- Associated Press - Sunday, May 15, 2016

FORT DODGE, Iowa (AP) - In the trucking industry, technology is driving change.

Todd Smith, chief operating officer at Decker Truck Line Inc. in Fort Dodge, told The Messenger (https://bit.ly/1T6YElj ) that by the end of 2017 it will be mandated that all trucks have electronic logs. Paper logs will no longer be accepted.

This change in technology has made it a difficult transition for some of the older truckers, who account for a large percentage of drivers.

Smith said the average age of the driving force today is an estimated 57 years old.

“Some of those drivers might be used to the paper logs, so that change is creating anxiety,” he said. “Some of those drivers are getting out of the industry.”

Stricter emissions standards on trucks are also having an impact.

Decker Truck Line Inc. recently put an order in for several hundred new Peterbilts, most of which use automatic transmissions and burn cleaner fuel, Smith said.

“Our fleet is going to be one of the youngest fleets in the country,” he said.

Smith said trucking is vital to the health of the economy.

“The trucking industry is about a $600 billion industry,” he said. “Out of $600 billion, about 75 percent of that is delivered on what we call a truckload, which is a full truckload of freight, which is what Decker is involved in.”

“When you go to the store, any store, a truck delivered it,” he added. “So if the truck industry is healthy, the economy is healthy.”

Recognizing the importance of truckers, Smith said it’s important to treat them with respect.

“Our focus at Decker is that we believe driver is king,” he said. “Our drivers are the most important part of the team here, and we firmly believe that.”

The industry is also trying to battle through a shortage of truckers throughout the country.

“Right now depending on what you read or who you believe, we have a shortage of about 96,000 drivers overall,” Smith said. “The challenge that we have is that the average age of a driver is 57, and those drivers are retiring. We aren’t replacing those drivers fast enough. More are retiring than coming in and that is creating somewhat of a gap.”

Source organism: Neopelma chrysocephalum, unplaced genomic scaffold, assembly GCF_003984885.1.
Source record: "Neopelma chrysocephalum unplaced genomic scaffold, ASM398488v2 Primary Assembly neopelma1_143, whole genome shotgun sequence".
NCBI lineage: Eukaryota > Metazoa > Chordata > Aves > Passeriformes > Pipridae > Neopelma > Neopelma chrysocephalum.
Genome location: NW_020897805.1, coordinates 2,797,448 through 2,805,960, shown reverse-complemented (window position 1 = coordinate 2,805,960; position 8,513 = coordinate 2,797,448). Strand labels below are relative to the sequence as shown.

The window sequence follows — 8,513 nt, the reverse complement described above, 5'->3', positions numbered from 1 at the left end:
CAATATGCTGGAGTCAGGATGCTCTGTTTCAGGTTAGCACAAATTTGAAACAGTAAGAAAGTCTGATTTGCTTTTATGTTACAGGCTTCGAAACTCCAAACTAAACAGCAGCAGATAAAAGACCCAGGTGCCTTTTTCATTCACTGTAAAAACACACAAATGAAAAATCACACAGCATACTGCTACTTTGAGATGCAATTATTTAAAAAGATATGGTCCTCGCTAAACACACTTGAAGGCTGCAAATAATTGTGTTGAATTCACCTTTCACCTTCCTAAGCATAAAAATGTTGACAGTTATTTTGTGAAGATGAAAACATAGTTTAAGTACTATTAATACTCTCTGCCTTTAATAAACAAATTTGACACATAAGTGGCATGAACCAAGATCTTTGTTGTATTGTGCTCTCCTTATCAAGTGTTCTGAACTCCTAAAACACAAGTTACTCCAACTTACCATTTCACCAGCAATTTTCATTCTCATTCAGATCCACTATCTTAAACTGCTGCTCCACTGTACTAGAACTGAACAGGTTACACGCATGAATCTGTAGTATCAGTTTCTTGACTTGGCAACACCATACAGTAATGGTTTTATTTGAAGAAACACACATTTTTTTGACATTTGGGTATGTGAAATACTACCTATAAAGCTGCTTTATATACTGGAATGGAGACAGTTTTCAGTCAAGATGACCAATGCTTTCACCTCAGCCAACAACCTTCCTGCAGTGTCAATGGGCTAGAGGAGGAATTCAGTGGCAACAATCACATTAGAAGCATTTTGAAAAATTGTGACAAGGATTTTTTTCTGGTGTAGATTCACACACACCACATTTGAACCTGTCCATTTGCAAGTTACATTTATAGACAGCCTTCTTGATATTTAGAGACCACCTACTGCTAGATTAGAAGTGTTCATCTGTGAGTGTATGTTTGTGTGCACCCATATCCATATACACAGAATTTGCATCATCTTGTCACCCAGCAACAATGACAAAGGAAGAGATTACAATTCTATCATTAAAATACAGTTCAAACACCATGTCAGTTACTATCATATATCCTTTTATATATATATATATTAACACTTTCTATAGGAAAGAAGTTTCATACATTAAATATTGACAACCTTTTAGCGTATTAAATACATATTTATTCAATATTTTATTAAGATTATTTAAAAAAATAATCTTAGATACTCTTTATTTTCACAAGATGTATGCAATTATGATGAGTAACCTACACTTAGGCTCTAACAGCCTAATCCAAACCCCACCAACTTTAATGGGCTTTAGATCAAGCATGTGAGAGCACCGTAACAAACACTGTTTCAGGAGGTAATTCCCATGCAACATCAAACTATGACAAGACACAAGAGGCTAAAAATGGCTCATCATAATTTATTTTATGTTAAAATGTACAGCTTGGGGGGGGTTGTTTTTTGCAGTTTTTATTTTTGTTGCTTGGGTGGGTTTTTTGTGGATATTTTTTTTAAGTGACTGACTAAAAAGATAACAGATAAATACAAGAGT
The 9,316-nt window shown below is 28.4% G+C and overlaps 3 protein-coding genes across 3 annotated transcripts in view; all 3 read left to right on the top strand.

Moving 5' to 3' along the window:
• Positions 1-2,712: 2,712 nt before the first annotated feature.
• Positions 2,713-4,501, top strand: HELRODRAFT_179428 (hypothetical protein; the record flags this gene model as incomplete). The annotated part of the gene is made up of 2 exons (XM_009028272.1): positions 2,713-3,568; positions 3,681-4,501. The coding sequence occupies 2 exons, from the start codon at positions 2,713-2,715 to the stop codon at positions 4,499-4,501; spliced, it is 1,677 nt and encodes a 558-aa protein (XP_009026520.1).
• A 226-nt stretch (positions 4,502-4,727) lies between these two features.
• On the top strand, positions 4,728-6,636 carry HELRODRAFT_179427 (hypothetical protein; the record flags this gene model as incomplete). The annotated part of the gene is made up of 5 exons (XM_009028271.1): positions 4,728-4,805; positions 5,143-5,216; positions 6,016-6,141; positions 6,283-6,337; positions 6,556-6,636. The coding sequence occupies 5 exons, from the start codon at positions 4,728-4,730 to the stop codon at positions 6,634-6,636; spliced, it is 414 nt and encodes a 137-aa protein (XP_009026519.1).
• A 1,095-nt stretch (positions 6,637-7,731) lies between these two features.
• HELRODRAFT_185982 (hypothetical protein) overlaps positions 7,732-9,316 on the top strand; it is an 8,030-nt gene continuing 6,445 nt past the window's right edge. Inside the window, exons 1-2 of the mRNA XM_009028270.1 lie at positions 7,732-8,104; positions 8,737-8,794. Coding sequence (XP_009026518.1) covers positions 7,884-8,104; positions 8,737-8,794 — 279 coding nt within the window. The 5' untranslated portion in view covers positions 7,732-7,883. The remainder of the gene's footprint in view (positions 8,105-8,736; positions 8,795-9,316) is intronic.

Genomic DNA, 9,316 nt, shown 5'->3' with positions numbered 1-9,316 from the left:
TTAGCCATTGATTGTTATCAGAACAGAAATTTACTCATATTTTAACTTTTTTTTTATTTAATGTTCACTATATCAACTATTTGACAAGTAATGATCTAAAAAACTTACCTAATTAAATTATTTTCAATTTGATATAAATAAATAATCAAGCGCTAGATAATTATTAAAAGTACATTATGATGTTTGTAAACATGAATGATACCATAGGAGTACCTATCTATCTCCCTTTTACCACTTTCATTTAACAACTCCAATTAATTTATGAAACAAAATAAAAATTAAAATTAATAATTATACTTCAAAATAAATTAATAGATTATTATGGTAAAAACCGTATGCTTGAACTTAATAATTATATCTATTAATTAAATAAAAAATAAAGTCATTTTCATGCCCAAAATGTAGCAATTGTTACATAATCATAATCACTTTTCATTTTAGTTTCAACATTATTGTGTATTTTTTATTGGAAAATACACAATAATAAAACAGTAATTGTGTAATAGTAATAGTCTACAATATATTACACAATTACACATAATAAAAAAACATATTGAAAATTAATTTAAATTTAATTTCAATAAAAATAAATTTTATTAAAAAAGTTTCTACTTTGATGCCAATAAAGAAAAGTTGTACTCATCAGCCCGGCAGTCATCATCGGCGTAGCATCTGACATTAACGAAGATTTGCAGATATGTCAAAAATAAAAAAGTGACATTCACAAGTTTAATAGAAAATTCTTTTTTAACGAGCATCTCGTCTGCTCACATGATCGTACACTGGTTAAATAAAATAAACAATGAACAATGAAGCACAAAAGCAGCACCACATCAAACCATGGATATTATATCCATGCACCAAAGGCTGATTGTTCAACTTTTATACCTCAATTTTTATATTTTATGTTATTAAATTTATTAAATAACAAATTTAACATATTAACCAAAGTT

Jeff Frank, director of the Iowa Central Community College Transportation Technology Center, said the problem with the shortage of truckers can be solved with better retention.

“If we improve retention, we improve our turnover rate and that means we don’t need to hire as many people,” he said.

Part of achieving better retention begins with proper training.

At 390 hours, Iowa Central’s trucking school is one of the longest Professional Truck Driver Institute programs in the nation, according to Frank.

“The more drive time and practice they get, the better they will be when they leave,” he said.

Frank said some schools are shorter, but the results aren’t as good.

“Anybody can get the job,” he said. “If I can breathe on the mirror and fog the mirror, I can get the job. I need the skills to retain the job because if I don’t have the skills, I’ll be terminated.”

A simulation lab with $274,000 worth of equipment is one tool used by Iowa Central to prepare students for real-life driving situations.

The simulators can test students in a wide variety of vehicles, across different types of terrain and in almost any weather condition.

They have a front windshield, two side windows and mirrors, just like in the trucks.

Frank said the simulators can be used on students who are learning how to shift.

“The simulation gives students practice without tearing up a truck,” he said. “Learning to shift is really hard on transmissions.”

Frank, who has spent 37 years in the industry, said the business has changed since he first got behind the wheel.

“The biggest thing I see is that it’s a very fast paced industry now,” he said. “There’s a lot more pressure now than what we had. I had somebody show me how to drive. Now today because of the cost of insurance and equipment they want people to have training.”

The training offered at Iowa Central has earned a reputation as being one of the best in the country.

Several students from out of state have enrolled in the program.

Students from Alaska, North Carolina, Colorado and Missouri have made their way to Fort Dodge for Iowa Central’s trucking program.

Reggie Watson, of St. Louis, Missouri, said he had a friend who recommended Iowa Central’s trucking school to him.

“I heard it was a good school,” he said.

Watson said traveling has always appealed to him.

“It’s something I’ve always been interested in doing,” he said. “Just driving cross country was something I knew I wanted to do.”

Said Aldin, 31, of Des Moines, said he likes how Iowa Central teaches their students.

“I like the program and how they teach,” he said. “It’s a full program. They teach you good.”

Frank said students in the program have an opportunity to be comfortable financially.

“This is a good career,” he said. “I never had to worry about if I was going to make enough money for my bills. There’s good benefits. Most students are going to get tuition reimbursements. How much better could it be?”

___

Information from: The Messenger, https://www.messengernews.net

Copyright © 2018 The Washington Times, LLC.

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